Mission Statements

This week in Future Professoriate we look at the mission statements of a couple universities of our choosing. I chose to post on King’s College in the United Kingdom and Spelman College in Atlanta, USA. I wanted to look outside of the US and the UK is a country I am familiar with that was relatively easy to find a mission statement on. I chose Spelman because it is a historically Black college. As a graduate of another historically Black college or university (HBCU), I wanted to discuss one and to choose a mission statement I was not familiar with.

I’ll be candid with you, I view university mission statements as corporate rhetoric. Yes, they’re intended to solidify universities’ commitments to their students, communities in which they serve*, and the academic community. But as academia has become more neoliberal, as financial models have shifted and inequality, particularly in the US has increased, the statements sometimes echo the types of things we hear from corporations. I perused a few university and college websites in the US, The Netherlands, and the UK before settling on the two institutions I reviewed. There was some intentionality on my part in how I searched. Among a few of the mission statements I looked at nothing stood out or surprised me, so I moved on to others.

King’s College is one of the founding colleges of the University of London. What stood out to me about their mission statement is that it is actually short: one sentence. Of course, the objectives listed below essentially form a part of their mission statement. Among the objectives, what surprised me was the second one, “provide students with a professional and customer-focused service in respect of essential functions such as enrolment, examinations, funding, and graduation.” Customer service-oriented statements sound very much like the Americanization or commercialization of education. Although this has been a growing trend in the UK over the past two decades, it was still surprising to see it written that way.

https://www.kcl.ac.uk/aboutkings/orgstructure/ps/acservices/mission (Links to an external site.)


To provide staff and students with an excellent service in all aspects of academic and student administration.


The objectives of Academic Services are to:

  • Manage the student lifecycle from application to graduation to ensure a coherent and seamless student experience and effective administrative process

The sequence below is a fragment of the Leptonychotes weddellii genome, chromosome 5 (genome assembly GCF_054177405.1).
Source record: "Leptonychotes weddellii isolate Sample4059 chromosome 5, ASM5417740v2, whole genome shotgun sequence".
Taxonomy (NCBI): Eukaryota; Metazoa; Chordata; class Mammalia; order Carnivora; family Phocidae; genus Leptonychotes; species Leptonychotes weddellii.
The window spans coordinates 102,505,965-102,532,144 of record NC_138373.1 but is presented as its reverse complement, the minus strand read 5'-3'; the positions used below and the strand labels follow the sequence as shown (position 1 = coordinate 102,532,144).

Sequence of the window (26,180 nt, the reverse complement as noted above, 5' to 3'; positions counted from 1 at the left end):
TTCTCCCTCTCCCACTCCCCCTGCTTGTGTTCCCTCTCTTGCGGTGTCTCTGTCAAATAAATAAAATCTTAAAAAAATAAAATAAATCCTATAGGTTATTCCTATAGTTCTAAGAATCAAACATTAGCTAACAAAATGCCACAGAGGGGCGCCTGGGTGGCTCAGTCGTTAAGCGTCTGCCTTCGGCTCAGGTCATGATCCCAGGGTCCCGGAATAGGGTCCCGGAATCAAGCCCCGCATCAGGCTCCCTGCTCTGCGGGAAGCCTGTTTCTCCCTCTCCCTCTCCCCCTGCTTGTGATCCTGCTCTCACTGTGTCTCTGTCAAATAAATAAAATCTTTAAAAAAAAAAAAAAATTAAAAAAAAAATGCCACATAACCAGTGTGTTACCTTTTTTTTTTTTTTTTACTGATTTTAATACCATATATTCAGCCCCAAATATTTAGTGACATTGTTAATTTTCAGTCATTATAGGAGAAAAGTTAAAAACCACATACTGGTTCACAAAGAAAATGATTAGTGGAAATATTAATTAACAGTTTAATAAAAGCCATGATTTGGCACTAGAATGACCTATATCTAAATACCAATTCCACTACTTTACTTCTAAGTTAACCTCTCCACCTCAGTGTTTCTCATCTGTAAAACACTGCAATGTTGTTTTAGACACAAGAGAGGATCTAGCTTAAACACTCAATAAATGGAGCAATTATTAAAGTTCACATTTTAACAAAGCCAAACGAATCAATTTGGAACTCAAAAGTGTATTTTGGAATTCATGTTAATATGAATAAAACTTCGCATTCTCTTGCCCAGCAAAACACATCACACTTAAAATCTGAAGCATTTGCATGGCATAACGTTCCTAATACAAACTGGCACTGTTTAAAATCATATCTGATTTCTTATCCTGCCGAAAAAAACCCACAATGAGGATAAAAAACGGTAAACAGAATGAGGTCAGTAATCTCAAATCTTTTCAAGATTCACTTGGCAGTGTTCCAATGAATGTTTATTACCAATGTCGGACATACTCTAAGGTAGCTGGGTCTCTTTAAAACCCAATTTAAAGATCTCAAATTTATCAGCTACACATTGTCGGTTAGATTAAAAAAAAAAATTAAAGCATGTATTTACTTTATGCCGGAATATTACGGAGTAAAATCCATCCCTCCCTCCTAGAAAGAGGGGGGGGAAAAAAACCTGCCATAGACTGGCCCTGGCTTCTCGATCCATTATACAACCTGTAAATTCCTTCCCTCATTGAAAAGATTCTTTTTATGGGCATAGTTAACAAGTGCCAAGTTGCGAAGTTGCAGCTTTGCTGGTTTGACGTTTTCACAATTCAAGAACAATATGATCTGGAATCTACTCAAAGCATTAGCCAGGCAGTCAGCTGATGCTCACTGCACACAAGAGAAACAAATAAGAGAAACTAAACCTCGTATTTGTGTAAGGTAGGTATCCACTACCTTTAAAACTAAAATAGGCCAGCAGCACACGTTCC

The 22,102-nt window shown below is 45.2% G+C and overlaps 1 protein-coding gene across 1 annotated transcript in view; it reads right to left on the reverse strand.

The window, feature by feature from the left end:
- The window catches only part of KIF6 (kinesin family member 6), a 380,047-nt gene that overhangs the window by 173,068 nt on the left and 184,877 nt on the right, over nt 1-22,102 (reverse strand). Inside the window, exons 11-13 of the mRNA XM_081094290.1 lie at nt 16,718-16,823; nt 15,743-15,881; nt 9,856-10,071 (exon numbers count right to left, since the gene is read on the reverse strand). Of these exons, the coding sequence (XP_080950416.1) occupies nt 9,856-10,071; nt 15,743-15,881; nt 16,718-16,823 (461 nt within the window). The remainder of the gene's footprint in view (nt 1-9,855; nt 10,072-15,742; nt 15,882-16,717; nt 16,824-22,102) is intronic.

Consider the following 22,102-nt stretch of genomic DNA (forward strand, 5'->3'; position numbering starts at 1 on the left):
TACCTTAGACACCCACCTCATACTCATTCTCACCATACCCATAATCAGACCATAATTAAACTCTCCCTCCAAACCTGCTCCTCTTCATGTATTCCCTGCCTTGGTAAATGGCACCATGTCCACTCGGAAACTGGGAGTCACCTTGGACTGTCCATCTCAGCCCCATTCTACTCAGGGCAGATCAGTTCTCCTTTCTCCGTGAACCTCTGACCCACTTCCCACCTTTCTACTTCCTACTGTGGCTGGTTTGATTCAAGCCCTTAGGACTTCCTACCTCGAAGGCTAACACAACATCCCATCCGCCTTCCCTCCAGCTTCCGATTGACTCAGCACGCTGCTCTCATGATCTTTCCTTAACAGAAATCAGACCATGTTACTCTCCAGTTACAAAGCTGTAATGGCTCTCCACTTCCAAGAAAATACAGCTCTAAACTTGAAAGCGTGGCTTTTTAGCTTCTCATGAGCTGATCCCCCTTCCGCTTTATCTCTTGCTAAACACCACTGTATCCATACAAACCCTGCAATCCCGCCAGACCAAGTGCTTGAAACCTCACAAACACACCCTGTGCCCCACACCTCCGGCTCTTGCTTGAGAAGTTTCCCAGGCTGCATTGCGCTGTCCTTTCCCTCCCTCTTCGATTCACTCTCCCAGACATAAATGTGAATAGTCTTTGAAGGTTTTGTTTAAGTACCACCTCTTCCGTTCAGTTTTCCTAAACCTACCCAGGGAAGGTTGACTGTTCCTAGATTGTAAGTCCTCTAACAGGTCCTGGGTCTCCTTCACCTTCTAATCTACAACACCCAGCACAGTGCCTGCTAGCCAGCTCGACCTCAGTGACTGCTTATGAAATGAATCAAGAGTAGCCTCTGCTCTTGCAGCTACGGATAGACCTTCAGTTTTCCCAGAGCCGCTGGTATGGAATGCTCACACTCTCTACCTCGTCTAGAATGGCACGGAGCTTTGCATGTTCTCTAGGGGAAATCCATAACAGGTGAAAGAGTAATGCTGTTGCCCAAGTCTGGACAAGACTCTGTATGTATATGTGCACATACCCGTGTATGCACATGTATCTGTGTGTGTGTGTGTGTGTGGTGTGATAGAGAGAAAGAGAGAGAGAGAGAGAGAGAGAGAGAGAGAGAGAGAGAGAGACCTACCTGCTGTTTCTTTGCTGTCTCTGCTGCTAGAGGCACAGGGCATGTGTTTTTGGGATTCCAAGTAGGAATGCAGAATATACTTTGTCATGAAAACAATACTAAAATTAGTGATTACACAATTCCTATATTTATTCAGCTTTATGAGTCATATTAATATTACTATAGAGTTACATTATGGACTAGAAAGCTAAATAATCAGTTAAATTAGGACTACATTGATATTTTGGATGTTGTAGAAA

• Provide students with a professional and customer-focused service in respect of essential functions such as enrolment, examinations, funding and graduation
  • Provide top-level support for research and the King’s Graduate School including co-ordination of the REF and the review and promotion of ethical research
  • Ensure that the College’s governance and academic regulatory framework is robust, up to date and compliant with relevant legislation
  • Support academic planning for the College
  • Ensure that all quality assurance and enhancement procedures are robust, effective and fit for purpose and to produce expert internal management information and external reports as required.

What stands out about Spelman College’s mission statement is the wholistic focus of their mission and the fact that although they are traditionally a women’s college, the do not emphasize that in their mission statement. I compared it to Bennett College – another historically Black college for women and theirs focuses specifically on the education of women. I believe Spelman has a small number of students who aren’t women, and certainly their students take classes with students of all genders in the Atlanta College Circle, but their mission statement is very wholistic, and gender neutral. It is a very convincing, strong mission statement.


Spelman College Mission Statement

Spelman College, a historically Black college and a global leader in the education of women of African descent, is dedicated to academic excellence in the liberal arts and sciences and the intellectual, creative, ethical, and leadership development of its students. Through diverse learning modalities, Spelman empowers the whole person to engage the many cultures of the world and inspires a commitment to positive social change.


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